By Elizabeth Prata
When Isaiah was brought up to the Throne Room of heaven and saw God in His glory, he fell down and said,
“Woe is me! For I am lost; for I am a man of unclean lips, and I dwell in the midst of a people of unclean lips; for my eyes have seen the King, the LORD of hosts!” (Isaiah 6:5).
Being in the presence of God induces that kind of reaction, and not just in Isaiah. In everyone who encounters Him.
So Jacob named the place Peniel, for he said, “I have seen God face to face, yet my life has been spared.” (Genesis 32:30).
Then she called the name of the LORD who spoke to her, “You are a God who sees me”; for she said, “Have I even seen Him here and lived after He saw me?” (Genesis 16:13)
When Gideon perceived that he was the angel of the Lord, he said, “Oh, Lord God! For I have seen the angel of the Lord face to face!” (Judges 6:22)
So Manoah said to his wife, “We will certainly die, for we have seen God.” (Judges 13:22).
“I have heard of You by the hearing of the ear; But now my eye sees You; Therefore I retract, And I repent, sitting on dust and ashes.” (Job 42:5-6).
But when Simon Peter saw this, he fell down at Jesus’ knees, saying, “Go away from me, Lord, for I am a sinful man!” (Luke 5:8).
When I saw Him, I fell at His feet like a dead man. And He placed His right hand on me, saying, “Do not be afraid; I am the first and the last, …” (Revelation 1:17).
Over and over and over again in the word of God, we see peoples’ reactions to being in the presence of God. Even in the presence of glory, Moses was commanded to take off his sandals, for he was standing on holy ground (at the burning bush).
Yet over and over and over again, we hear of people claiming to have been in the presence of God or Jesus and have had casual conversations with Him. Have gone on with their business as if nothing untoward has happened. See this, for example, from Beth Moore:
Recently God spoke to me about capturing what He and I are calling “Sabbath moments.” … “My child, in between more intense rests, I want to teach you to take Sabbath moments.” … Christ seemed to say, “Let’s go play.” God and I had a blast! from The Beloved Disciple by Beth Moore.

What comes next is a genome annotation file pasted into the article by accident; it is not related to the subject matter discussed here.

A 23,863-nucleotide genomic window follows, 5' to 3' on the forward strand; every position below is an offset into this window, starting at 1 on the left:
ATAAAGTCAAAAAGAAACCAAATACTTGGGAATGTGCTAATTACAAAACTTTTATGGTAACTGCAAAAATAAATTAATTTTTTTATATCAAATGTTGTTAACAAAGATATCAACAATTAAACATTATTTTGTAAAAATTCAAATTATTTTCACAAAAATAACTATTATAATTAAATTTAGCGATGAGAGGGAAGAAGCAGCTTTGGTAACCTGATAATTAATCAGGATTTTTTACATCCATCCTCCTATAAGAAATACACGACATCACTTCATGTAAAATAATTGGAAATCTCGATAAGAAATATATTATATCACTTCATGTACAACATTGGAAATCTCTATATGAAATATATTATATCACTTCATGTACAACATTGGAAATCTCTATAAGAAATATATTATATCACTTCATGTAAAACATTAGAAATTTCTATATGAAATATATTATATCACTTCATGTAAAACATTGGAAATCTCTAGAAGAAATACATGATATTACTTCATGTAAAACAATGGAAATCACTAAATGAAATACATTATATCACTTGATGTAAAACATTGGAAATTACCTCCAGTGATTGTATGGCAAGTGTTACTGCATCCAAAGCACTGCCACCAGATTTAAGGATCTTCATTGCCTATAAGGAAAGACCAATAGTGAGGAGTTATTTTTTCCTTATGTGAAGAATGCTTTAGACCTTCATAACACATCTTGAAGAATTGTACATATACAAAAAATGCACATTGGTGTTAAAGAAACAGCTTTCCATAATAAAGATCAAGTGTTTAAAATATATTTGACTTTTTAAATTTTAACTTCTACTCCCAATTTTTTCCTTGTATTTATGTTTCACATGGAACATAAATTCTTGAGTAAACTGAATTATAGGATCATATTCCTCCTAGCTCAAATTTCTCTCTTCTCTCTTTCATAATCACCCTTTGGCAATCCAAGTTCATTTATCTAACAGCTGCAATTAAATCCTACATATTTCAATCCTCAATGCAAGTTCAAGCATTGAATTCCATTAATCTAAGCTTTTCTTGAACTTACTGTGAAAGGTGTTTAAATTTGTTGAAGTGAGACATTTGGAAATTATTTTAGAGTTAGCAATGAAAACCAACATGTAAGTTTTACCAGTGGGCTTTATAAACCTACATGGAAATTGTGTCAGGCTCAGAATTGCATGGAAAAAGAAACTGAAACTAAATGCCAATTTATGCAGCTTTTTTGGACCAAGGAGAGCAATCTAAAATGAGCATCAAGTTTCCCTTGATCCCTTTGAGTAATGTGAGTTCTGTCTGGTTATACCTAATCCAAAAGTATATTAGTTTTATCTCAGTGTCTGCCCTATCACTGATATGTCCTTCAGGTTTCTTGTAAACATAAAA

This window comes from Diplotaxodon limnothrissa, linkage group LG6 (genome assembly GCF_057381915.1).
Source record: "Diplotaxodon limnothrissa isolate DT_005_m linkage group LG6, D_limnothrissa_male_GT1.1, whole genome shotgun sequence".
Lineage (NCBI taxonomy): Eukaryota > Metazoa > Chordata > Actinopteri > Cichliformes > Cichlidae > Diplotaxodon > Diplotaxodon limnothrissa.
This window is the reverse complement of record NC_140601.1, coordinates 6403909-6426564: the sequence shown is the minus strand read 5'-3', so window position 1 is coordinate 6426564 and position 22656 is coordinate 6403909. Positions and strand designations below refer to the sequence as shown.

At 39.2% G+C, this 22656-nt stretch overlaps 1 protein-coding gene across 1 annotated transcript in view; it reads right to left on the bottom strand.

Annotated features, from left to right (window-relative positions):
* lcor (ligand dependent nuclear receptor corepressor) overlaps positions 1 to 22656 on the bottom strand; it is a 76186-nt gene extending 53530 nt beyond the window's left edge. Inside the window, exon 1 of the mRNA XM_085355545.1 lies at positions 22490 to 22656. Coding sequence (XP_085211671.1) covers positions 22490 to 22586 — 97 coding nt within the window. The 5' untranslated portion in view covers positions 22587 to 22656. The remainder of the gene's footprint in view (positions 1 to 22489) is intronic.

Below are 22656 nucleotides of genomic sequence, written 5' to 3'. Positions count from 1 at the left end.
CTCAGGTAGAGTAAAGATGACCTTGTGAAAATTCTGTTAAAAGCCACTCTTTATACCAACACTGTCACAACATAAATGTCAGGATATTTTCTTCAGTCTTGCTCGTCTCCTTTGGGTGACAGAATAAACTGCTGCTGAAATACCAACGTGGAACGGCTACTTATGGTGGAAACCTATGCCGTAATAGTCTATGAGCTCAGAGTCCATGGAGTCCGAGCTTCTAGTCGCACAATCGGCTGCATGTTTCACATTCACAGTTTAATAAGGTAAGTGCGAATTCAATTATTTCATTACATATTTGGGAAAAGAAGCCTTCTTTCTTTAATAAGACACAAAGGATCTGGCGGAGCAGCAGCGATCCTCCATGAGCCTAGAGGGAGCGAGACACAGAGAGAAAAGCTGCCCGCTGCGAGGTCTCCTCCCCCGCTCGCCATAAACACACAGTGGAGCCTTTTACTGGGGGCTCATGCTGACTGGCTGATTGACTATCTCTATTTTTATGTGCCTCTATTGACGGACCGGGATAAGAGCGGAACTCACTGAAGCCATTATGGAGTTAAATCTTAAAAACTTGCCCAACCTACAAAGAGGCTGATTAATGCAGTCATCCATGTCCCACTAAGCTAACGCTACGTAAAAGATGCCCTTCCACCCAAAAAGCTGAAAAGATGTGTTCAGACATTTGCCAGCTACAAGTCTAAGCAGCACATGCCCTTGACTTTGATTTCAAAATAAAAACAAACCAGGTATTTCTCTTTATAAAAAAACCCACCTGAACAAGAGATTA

There are many other examples over Beth Moore’s career, too, where she claims to have had casual conversations with an alleged Jesus, with nary a mention of His glory and her certain death that He had spared just by being in His presence.
Joseph Smith claimed to have seen Jesus, and the ‘new revelations’ he allegedly gave Smith formed an entire false religion: Mormonism.
Televangelist Jesse Duplantis claims that not only does he see Jesus and have casual conversations with Him, but Jesus asks for Jesse’s opinion. (Source).
This mania of “I’ve seen Jesus” is everywhere, not just from the (in)famous:
A man said to me, “Sometimes when I’m shaving, Jesus comes in the bathroom and puts His arm around me in the morning and talks to me.” I said, “You mean the real Jesus?” He said, “Yes.” I said, “And He puts His arm around you and you see Him?” He said, “Yes.” And I just had one question: “Do you keep shaving, or do you fall on your face in the ground in terror because you’re in the presence of a holy God? If you keep shaving, it wasn’t Jesus.” He said, “Do you believe that?” I said, “No, I don’t believe it. But what’s worse, I believe you believe it.” That’s mysticism: it’s nothing, but you believe it’s something.
You can tell a false teacher from their description of their reaction to being in the presence of a Holy God and comparing it to the Bible. Would you rather believe the words of Manoah, Matthew, Moses, Jacob, Isaiah, Hagar, etc., or the claims of Duplantis, Smith, Moore, and the others who said they shave with God, play with God, hear from God, and give opinions to God?
The rampant problem of Christians who teach and preach that personal visitations from God are the normative experience are actually chipping away at the foundational truths from the Bible – which is the ONLY revelation now. (Hebrews 1:1-2).
Strange Fire Conference archive of sermons and Q & As. This conference addressed the faults and false doctrines of the Charismatic Movement.